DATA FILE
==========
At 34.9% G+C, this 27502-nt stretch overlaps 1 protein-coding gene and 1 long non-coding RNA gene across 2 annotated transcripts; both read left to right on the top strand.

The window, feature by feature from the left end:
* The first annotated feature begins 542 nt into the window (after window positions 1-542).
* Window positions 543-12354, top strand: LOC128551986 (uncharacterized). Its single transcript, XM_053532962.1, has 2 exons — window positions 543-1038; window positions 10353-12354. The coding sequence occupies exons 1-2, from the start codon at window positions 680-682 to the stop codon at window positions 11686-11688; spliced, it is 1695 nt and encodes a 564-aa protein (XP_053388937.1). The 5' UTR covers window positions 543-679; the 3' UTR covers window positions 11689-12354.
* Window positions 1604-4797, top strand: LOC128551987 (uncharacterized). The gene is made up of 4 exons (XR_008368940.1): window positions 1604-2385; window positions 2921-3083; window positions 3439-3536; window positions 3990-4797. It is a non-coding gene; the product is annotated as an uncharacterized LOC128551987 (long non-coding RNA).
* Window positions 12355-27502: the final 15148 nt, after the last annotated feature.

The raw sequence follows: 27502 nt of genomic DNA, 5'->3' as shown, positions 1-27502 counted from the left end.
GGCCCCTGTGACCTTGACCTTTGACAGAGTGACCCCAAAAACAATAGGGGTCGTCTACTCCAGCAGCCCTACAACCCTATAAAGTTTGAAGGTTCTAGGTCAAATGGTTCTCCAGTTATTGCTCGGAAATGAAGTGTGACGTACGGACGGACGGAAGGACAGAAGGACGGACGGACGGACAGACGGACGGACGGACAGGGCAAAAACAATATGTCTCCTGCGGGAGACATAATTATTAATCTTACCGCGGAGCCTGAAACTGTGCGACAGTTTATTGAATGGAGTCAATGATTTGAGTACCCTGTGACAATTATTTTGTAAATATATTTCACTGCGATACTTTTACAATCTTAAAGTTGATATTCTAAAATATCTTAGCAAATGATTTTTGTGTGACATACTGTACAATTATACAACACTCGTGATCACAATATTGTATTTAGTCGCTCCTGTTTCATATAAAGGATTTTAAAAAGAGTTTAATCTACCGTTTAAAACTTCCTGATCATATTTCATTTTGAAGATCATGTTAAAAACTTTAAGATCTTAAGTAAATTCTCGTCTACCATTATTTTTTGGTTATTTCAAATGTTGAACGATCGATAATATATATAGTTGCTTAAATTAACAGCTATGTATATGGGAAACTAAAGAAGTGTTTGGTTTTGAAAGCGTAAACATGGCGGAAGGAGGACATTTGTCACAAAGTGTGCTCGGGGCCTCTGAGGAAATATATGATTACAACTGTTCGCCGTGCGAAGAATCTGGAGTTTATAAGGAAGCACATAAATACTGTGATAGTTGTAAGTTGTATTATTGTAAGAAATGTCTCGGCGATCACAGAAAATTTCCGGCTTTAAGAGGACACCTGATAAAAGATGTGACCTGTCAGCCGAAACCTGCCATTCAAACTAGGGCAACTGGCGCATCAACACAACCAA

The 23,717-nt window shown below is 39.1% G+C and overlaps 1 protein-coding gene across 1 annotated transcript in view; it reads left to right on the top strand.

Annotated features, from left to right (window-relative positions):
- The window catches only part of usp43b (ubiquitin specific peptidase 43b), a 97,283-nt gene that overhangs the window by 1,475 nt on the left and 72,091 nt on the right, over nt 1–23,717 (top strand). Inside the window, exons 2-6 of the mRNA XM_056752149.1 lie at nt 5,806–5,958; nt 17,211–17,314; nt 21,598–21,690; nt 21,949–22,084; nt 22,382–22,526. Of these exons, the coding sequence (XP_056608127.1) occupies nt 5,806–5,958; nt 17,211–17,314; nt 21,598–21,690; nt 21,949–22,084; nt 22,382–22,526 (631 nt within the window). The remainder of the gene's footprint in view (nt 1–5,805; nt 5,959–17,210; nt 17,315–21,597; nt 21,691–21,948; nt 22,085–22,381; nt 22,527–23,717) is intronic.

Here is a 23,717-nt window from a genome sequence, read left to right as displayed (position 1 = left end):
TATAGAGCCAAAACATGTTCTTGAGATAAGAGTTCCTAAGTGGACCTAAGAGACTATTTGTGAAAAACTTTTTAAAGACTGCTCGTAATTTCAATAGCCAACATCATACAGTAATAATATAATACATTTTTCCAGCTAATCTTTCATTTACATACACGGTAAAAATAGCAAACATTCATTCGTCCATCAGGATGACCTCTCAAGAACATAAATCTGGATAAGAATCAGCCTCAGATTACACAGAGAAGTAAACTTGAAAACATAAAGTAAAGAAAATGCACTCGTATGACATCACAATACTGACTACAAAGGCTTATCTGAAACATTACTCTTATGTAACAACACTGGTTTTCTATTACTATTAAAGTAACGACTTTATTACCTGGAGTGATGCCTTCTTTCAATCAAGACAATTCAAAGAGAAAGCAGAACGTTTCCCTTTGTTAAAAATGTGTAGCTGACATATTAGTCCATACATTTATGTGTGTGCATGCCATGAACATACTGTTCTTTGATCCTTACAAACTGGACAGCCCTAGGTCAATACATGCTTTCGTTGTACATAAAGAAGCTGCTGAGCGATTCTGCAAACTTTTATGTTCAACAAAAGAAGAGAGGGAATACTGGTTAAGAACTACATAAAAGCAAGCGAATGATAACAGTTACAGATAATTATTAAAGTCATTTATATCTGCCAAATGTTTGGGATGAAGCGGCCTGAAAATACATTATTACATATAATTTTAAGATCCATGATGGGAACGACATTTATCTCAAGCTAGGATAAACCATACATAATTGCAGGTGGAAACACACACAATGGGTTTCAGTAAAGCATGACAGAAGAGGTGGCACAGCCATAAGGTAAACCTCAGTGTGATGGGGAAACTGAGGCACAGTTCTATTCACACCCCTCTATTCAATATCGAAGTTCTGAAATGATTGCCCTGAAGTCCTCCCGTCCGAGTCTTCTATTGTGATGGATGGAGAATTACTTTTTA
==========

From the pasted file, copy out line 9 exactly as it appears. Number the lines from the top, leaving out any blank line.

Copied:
The 23,717-nt window shown below is 39.1% G+C and overlaps 1 protein-coding gene across 1 annotated transcript in view; it reads left to right on the top strand.